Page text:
How much should you borrow for a house? It’s an important question because a house is the most expensive thing you’ll buy whilst taking on lots of debt.
Banks like Commonwealth Bank of Australia (ASX: CBA), Westpac Banking Corp (ASX: WBC), Australia and New Zealand Banking Group (ASX: ANZ) and National Australia Bank Ltd (ASX: NAB) want to lend as much as possible.
Real estate agents like Mcgrath Ltd (ASX: MEA) want buyers to pay as much as possible for a property.
House prices are surging at the moment with investors and first home buyers suffering from FOMO. National house prices rose 1.7%, Sydney house prices rose 2.7% and Melbourne house prices increased by 2.2% in just November 2019 alone.
But home buyers should be careful about what they get themselves into. A mortgage is for 30 years, not just one or two years. It needs to be affordable for the entire period.
Each household needs to ultimately decide what level of debt they’re willing to sign up for. But there are some general guidelines which you can follow. It’s generally a good idea to limit the mortgage payment and other property expenses to a max of around 30% of the monthly budget, 25% (or less) of the budget would be a more comfortable number.
With interest rates being so low you need to give yourself a bit of a buffer in-case rates rise. If your loan repayments are based on a 3% or 3.5% interest rate your budget should be able to cover the repayments if interest rates rose and sent the cost to 5% or 5.5%.
But, taking on debt is more than just the monthly repayment. Aussies are perhaps the most indebted country in the world with huge mortgages. Debt isn’t just a made-up number, we need to eventually pay all of that debt back.
How much debt do you want to take on? Banks have their own limits of how much debt they’re willing to lend compared to the borrower’s income. So even if you want to borrow 20 times your income you’ll be faced with the bank’s own ratio limit.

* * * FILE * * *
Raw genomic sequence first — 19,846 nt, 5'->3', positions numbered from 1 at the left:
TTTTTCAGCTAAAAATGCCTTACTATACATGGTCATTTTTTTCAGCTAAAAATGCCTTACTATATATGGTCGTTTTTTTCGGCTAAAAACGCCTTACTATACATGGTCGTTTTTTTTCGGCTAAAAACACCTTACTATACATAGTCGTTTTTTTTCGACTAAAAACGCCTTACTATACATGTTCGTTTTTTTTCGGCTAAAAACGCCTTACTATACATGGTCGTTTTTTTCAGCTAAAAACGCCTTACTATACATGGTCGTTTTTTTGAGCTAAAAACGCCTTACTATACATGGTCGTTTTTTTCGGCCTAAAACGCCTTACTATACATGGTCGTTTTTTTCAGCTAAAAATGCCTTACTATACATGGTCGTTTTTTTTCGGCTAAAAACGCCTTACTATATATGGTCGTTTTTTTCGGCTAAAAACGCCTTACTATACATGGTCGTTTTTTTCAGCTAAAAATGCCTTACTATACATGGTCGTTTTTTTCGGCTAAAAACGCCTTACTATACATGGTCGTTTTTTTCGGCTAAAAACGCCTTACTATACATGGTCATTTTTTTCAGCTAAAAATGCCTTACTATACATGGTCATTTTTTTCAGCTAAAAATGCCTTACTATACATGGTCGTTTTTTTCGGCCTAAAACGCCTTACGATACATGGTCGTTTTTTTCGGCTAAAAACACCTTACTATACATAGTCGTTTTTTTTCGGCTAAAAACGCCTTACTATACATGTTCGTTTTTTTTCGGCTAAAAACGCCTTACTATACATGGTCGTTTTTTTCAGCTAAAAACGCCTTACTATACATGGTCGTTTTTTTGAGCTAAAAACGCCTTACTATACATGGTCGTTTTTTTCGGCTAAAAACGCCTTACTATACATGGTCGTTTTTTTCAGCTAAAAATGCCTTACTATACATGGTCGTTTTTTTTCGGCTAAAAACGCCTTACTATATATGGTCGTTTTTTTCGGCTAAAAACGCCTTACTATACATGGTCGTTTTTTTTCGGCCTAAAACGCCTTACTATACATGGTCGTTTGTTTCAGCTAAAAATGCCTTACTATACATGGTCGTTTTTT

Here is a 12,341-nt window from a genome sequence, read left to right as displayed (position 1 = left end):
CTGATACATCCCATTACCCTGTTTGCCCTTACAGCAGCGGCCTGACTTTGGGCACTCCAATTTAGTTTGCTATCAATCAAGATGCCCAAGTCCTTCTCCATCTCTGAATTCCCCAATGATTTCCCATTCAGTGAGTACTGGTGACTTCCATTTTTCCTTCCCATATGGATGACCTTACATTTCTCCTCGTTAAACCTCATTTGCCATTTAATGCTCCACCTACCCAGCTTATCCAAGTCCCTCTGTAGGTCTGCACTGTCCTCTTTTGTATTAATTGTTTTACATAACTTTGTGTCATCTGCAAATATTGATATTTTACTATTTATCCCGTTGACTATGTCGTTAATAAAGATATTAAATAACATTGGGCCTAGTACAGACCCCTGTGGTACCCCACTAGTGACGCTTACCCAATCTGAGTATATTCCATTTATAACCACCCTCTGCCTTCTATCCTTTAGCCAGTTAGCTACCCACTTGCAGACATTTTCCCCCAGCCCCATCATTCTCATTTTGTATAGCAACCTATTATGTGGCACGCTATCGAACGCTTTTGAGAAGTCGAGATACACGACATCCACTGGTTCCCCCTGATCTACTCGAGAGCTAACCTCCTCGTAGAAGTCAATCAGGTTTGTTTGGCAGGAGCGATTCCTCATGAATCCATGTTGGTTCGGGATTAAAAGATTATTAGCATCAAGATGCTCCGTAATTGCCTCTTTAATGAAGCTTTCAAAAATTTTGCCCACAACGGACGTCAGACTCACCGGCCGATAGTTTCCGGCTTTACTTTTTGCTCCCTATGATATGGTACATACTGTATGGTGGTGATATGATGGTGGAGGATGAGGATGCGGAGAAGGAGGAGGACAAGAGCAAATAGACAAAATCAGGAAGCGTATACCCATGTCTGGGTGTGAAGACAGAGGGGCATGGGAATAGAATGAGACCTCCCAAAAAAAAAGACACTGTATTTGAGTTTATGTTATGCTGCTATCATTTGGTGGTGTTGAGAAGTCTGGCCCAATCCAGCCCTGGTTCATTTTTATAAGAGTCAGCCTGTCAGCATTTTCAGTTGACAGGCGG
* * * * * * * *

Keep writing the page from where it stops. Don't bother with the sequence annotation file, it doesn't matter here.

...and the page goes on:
Taking on a $500,000 mortgage is much riskier for someone with $50,000 of annual income compared to someone with $100,000 of annual income. I think a debt to income limit of six to one is probably a decent idea with interest rates being so low, but it could be lower in regional areas and may need to be higher in Sydney.
Do you have to buy a house?
There’s nothing to say that people must buy a property to live in. Some people are priced out of the property market, but long-term renting isn’t all bad. Annual property expenses are lower, at least for the medium-term before inflation catches up. If the renter invests a lot into shares then their net worth may be able to keep up. Rent money may be dead money, but interest, building insurance, water rates, council rates and (if applicable) body corp fees are also ‘dead money’.
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Motley Fool contributor Tristan Harrison has no position in any of the stocks mentioned. The Motley Fool Australia owns shares of National Australia Bank Limited. We Fools may not all hold the same opinions, but we all believe that considering a diverse range of insights makes us better investors. The Motley Fool has a disclosure policy. This article contains general investment advice only (under AFSL 400691). Authorised by Scott Phillips.